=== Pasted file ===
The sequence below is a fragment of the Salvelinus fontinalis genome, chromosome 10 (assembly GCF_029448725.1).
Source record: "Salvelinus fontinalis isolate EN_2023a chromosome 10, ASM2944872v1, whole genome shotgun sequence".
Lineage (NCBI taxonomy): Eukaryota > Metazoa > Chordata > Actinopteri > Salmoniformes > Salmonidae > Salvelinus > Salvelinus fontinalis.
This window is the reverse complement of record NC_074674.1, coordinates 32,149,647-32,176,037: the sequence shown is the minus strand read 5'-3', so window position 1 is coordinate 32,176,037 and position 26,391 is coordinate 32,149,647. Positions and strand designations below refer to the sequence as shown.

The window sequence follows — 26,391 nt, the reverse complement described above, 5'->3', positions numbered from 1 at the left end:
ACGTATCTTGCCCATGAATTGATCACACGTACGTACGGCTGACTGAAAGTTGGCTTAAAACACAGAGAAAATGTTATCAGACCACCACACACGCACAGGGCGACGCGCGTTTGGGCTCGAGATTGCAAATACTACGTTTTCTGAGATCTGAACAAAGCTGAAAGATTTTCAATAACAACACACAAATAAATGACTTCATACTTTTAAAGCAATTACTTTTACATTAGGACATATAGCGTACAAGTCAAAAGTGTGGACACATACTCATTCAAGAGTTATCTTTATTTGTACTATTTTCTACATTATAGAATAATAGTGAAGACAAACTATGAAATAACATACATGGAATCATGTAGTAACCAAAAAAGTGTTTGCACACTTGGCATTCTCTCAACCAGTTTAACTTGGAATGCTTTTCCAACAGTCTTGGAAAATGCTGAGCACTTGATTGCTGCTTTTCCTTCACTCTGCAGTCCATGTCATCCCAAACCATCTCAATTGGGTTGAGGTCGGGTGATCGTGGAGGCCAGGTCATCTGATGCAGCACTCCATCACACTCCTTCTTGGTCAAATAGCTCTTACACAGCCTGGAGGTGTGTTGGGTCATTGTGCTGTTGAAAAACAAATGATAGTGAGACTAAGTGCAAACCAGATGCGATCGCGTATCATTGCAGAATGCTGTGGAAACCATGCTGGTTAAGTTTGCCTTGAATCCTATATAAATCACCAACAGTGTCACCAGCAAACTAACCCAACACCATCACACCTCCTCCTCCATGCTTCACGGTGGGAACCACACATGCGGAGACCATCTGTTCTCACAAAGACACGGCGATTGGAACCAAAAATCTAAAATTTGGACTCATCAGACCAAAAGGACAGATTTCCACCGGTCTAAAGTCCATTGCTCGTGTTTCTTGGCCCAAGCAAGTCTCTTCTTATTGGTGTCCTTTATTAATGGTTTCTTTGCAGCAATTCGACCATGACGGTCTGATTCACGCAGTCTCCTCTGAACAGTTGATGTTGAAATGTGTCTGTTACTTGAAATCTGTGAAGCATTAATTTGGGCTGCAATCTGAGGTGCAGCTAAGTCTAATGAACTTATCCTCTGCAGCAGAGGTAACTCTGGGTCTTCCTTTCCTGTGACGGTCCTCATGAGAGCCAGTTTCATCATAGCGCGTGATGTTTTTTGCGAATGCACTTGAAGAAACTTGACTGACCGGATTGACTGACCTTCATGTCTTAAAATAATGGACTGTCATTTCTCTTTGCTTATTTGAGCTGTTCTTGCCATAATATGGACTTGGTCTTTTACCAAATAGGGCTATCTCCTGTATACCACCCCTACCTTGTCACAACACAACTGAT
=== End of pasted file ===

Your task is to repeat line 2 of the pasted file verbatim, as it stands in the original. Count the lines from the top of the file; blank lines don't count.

Source record: "Salvelinus fontinalis isolate EN_2023a chromosome 10, ASM2944872v1, whole genome shotgun sequence".